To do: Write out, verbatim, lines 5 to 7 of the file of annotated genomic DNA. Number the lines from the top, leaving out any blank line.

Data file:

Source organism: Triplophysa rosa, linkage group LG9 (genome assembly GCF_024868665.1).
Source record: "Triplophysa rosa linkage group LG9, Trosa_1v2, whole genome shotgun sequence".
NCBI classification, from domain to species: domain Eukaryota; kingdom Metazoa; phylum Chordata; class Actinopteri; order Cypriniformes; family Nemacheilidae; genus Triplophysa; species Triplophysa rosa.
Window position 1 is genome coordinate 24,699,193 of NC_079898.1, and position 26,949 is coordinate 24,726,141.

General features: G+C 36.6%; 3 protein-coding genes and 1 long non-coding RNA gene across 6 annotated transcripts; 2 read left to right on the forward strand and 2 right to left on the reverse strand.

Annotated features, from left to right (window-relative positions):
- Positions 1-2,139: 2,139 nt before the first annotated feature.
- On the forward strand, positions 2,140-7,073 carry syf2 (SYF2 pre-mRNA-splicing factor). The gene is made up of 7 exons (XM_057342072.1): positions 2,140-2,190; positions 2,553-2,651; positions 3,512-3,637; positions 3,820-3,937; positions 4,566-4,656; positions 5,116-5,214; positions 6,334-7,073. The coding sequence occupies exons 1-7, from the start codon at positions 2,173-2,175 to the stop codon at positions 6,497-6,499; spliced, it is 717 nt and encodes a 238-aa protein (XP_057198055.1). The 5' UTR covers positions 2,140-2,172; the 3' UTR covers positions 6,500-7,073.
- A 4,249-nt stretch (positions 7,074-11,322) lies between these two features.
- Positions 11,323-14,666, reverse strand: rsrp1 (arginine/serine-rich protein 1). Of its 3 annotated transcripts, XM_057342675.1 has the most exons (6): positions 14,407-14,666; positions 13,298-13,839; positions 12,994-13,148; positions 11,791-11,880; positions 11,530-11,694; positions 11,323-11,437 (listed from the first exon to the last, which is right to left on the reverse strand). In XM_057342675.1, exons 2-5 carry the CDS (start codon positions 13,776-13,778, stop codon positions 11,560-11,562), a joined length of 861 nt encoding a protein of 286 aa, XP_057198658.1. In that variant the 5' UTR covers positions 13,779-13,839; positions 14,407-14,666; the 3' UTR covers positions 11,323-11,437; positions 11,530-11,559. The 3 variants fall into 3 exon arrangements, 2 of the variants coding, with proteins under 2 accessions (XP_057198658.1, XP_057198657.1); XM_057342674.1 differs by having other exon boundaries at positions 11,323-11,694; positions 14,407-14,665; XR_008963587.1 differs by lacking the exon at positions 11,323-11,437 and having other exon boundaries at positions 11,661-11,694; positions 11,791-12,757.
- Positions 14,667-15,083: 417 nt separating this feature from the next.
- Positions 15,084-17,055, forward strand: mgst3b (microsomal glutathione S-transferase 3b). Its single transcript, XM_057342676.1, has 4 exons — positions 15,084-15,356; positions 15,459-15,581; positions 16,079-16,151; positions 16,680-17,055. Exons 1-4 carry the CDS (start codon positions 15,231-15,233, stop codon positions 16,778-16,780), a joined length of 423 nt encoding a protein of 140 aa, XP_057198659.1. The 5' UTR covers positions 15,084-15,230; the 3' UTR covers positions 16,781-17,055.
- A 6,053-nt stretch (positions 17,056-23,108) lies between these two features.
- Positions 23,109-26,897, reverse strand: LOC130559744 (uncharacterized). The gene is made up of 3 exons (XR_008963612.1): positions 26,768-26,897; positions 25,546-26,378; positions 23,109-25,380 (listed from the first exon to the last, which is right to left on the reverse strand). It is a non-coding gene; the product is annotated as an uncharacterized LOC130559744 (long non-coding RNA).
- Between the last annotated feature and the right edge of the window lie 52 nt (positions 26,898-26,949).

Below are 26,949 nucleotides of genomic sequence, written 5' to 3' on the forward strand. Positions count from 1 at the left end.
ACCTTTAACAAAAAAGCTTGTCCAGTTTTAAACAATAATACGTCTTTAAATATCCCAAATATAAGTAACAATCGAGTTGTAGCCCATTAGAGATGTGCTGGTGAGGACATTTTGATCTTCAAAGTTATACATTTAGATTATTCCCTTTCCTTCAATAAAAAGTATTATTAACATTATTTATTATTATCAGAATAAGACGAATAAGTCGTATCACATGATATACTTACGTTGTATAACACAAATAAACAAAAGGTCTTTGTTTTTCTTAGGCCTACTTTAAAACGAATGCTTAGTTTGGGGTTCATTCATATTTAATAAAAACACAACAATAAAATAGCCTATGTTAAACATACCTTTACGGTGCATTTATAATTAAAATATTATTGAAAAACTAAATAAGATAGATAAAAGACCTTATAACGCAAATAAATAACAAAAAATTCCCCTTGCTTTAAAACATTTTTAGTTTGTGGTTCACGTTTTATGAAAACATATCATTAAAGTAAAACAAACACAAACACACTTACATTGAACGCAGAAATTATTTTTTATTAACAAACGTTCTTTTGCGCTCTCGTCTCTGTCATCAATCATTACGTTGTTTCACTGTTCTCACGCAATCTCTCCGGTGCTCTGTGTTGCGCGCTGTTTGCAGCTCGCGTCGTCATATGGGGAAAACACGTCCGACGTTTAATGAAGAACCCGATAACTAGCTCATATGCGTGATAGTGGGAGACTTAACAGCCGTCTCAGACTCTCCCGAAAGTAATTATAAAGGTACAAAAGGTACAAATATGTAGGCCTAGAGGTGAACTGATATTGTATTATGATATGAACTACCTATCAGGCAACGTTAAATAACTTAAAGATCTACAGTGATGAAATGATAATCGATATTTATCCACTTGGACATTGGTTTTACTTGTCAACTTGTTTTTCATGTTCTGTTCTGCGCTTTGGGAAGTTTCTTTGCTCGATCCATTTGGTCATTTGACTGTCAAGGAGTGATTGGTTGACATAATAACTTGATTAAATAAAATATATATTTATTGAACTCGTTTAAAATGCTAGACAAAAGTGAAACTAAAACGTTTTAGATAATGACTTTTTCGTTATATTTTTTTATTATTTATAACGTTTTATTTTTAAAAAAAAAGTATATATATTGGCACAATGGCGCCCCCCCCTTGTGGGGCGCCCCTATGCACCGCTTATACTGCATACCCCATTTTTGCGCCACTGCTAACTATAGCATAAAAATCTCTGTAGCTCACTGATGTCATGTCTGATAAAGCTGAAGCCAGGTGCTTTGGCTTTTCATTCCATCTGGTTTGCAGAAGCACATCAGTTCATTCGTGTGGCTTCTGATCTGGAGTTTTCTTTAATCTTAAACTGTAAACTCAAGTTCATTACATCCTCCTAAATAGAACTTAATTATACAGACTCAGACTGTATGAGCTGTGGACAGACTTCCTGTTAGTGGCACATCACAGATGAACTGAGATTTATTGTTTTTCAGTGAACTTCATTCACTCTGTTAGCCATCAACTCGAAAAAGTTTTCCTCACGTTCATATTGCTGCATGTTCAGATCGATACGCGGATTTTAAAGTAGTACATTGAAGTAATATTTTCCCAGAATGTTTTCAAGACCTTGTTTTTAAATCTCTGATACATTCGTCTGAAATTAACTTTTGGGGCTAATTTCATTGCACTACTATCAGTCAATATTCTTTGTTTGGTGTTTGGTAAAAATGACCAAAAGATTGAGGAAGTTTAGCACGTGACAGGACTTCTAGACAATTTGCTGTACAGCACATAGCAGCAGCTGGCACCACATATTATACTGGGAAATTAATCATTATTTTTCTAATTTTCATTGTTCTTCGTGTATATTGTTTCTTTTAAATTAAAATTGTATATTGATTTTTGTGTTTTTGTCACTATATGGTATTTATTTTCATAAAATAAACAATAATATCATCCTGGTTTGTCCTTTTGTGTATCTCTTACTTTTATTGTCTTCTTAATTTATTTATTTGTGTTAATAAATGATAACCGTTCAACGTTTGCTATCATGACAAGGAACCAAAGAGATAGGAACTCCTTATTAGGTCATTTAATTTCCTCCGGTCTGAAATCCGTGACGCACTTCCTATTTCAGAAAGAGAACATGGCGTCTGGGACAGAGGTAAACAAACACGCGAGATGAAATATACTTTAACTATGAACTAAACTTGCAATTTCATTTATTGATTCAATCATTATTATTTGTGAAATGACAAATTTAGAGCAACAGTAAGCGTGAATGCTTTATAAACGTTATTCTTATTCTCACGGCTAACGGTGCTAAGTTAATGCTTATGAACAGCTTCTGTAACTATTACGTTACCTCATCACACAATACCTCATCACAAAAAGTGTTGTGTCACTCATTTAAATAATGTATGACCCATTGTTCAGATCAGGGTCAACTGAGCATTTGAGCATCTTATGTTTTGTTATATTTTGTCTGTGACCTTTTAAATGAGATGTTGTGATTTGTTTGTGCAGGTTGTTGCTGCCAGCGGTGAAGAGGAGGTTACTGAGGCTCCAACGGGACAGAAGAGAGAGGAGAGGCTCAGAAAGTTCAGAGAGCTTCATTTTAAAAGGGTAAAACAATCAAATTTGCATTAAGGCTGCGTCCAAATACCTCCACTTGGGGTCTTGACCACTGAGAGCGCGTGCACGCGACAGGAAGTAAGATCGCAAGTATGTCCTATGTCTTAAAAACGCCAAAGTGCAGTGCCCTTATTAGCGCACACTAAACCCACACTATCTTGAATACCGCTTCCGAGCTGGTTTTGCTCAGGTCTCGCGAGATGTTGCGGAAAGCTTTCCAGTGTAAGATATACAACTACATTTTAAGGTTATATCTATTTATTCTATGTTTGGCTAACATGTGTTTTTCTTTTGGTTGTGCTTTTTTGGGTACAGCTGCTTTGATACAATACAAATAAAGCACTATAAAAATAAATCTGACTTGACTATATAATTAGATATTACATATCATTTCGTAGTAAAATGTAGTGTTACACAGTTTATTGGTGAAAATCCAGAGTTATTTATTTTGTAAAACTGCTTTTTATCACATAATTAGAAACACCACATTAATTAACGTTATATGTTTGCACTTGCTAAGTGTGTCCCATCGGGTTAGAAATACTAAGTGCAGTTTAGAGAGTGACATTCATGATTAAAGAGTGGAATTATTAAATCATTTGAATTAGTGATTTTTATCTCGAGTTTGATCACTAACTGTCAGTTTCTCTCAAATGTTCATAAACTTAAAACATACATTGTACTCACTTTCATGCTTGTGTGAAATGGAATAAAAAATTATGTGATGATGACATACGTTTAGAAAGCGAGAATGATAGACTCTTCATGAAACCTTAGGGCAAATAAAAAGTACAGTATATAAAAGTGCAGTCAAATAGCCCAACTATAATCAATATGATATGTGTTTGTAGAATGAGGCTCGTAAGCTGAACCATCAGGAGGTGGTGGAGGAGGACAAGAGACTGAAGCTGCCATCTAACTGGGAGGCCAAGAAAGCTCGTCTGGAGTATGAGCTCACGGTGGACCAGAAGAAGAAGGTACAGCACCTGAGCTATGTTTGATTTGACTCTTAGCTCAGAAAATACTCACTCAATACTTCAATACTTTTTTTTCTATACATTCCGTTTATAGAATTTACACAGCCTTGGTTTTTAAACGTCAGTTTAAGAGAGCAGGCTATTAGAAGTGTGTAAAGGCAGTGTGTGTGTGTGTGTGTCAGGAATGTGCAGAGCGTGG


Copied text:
General features: G+C 36.6%; 3 protein-coding genes and 1 long non-coding RNA gene across 6 annotated transcripts; 2 read left to right on the forward strand and 2 right to left on the reverse strand.

Annotated features, from left to right (window-relative positions):
- Positions 1-2,139: 2,139 nt before the first annotated feature.